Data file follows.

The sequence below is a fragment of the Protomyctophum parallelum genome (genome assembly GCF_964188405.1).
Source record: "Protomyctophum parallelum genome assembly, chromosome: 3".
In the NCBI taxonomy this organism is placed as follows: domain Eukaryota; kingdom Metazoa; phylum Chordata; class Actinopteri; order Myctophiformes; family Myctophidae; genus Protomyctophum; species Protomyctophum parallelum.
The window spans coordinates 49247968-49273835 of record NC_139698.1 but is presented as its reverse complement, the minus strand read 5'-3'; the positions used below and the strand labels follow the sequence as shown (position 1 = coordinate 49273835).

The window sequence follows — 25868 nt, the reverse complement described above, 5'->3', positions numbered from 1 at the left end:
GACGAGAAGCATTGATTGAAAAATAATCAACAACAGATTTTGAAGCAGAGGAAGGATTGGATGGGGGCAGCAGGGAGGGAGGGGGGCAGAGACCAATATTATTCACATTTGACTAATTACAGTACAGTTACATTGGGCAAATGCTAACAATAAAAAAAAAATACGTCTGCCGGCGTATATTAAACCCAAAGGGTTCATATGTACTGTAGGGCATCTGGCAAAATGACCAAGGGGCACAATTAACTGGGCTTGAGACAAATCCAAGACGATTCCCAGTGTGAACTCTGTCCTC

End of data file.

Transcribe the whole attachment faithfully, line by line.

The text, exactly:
The sequence below is a fragment of the Protomyctophum parallelum genome (genome assembly GCF_964188405.1).
Source record: "Protomyctophum parallelum genome assembly, chromosome: 3".
In the NCBI taxonomy this organism is placed as follows: domain Eukaryota; kingdom Metazoa; phylum Chordata; class Actinopteri; order Myctophiformes; family Myctophidae; genus Protomyctophum; species Protomyctophum parallelum.
The window spans coordinates 49247968-49273835 of record NC_139698.1 but is presented as its reverse complement, the minus strand read 5'-3'; the positions used below and the strand labels follow the sequence as shown (position 1 = coordinate 49273835).

The window sequence follows — 25868 nt, the reverse complement described above, 5'->3', positions numbered from 1 at the left end:
GACGAGAAGCATTGATTGAAAAATAATCAACAACAGATTTTGAAGCAGAGGAAGGATTGGATGGGGGCAGCAGGGAGGGAGGGGGGCAGAGACCAATATTATTCACATTTGACTAATTACAGTACAGTTACATTGGGCAAATGCTAACAATAAAAAAAAAATACGTCTGCCGGCGTATATTAAACCCAAAGGGTTCATATGTACTGTAGGGCATCTGGCAAAATGACCAAGGGGCACAATTAACTGGGCTTGAGACAAATCCAAGACGATTCCCAGTGTGAACTCTGTCCTC